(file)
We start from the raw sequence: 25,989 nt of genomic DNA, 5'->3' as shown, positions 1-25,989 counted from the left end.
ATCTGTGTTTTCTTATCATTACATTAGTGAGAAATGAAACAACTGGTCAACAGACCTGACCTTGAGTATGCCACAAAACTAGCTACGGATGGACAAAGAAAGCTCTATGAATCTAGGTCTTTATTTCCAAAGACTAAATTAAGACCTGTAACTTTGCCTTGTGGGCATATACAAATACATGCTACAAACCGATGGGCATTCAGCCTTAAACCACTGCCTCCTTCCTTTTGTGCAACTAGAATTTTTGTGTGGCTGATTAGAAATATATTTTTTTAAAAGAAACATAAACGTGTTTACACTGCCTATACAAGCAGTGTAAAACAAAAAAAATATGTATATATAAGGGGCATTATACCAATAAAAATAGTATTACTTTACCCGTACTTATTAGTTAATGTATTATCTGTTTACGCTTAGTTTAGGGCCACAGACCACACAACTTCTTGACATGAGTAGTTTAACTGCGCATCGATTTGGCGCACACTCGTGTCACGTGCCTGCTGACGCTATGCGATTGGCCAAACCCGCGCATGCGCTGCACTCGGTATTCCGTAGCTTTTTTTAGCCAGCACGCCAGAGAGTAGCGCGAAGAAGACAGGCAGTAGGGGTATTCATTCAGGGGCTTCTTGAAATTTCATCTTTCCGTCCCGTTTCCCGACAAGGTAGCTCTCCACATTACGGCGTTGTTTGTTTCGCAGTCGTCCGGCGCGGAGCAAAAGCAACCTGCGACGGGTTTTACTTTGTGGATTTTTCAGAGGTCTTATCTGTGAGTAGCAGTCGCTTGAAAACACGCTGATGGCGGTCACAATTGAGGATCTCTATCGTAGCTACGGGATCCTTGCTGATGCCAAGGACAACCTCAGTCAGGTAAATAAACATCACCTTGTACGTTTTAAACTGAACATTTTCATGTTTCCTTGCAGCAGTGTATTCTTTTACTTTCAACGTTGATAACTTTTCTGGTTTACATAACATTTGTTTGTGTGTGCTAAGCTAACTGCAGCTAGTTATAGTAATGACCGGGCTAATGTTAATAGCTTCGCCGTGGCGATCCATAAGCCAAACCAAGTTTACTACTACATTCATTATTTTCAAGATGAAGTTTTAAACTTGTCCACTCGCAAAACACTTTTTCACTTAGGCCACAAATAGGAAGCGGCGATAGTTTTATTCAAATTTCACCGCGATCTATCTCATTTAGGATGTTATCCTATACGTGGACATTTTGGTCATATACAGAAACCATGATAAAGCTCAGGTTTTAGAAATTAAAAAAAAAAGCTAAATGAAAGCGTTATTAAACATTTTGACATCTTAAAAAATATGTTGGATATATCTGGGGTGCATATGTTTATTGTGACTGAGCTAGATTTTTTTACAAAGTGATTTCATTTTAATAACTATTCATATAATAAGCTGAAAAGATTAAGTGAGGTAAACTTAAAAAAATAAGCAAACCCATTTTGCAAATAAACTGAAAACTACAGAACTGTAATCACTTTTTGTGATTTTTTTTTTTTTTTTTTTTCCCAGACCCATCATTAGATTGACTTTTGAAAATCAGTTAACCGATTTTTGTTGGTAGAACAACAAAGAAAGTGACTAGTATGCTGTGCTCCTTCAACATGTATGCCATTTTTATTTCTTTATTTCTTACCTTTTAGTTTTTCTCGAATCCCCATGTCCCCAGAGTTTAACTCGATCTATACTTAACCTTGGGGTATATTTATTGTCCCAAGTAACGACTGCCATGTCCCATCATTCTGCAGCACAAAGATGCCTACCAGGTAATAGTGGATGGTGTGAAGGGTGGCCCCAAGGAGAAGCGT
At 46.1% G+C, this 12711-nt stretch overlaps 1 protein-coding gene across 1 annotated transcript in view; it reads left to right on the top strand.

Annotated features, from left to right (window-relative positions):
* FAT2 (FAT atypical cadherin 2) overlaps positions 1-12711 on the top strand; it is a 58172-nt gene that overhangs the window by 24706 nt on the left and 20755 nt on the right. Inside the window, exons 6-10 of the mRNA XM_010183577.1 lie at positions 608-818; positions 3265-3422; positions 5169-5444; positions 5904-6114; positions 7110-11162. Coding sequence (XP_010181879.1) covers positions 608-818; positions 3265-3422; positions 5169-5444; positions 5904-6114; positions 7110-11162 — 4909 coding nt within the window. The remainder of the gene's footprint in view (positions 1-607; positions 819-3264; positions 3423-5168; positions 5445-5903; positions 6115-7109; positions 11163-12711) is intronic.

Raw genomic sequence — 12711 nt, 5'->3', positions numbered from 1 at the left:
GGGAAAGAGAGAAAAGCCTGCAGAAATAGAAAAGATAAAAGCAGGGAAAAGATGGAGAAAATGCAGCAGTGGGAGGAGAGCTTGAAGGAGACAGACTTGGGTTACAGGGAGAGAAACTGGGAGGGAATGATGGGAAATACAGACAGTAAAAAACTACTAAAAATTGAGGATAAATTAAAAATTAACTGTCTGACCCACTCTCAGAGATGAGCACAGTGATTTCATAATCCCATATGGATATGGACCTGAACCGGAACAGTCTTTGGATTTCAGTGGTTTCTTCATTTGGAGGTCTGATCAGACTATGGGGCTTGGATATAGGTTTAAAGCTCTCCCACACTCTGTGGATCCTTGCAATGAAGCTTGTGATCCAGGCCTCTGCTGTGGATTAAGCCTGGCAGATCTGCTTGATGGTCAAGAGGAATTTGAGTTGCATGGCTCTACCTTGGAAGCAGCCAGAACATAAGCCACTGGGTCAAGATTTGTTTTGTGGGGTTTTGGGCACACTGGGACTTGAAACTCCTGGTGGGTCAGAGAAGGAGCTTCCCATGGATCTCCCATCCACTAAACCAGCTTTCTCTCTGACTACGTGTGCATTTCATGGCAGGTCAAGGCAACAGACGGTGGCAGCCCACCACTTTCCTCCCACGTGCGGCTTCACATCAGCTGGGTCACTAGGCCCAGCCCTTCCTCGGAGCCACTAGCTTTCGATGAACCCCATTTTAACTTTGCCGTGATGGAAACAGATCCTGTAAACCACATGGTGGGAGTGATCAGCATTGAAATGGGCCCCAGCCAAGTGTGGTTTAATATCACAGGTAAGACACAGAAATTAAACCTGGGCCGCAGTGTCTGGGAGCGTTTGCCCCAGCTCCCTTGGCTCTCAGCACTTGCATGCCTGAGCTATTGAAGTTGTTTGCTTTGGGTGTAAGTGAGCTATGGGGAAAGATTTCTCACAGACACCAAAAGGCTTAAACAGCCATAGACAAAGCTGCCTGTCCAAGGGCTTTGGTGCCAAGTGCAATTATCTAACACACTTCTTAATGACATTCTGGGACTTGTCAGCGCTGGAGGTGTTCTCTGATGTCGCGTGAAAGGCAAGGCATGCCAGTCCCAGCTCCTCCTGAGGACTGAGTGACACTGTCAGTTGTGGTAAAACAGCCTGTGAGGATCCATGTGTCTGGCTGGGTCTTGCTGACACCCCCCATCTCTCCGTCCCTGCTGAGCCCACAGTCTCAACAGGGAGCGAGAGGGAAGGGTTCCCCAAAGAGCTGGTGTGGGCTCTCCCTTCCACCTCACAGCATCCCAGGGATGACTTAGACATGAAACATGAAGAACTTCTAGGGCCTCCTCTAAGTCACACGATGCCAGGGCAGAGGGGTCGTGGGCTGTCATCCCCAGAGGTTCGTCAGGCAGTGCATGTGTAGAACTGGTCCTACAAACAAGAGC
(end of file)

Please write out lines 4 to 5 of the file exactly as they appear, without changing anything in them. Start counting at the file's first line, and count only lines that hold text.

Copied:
Annotated features, from left to right (window-relative positions):
* FAT2 (FAT atypical cadherin 2) overlaps positions 1-12711 on the top strand; it is a 58172-nt gene that overhangs the window by 24706 nt on the left and 20755 nt on the right. Inside the window, exons 6-10 of the mRNA XM_010183577.1 lie at positions 608-818; positions 3265-3422; positions 5169-5444; positions 5904-6114; positions 7110-11162. Coding sequence (XP_010181879.1) covers positions 608-818; positions 3265-3422; positions 5169-5444; positions 5904-6114; positions 7110-11162 — 4909 coding nt within the window. The remainder of the gene's footprint in view (positions 1-607; positions 819-3264; positions 3423-5168; positions 5445-5903; positions 6115-7109; positions 11163-12711) is intronic.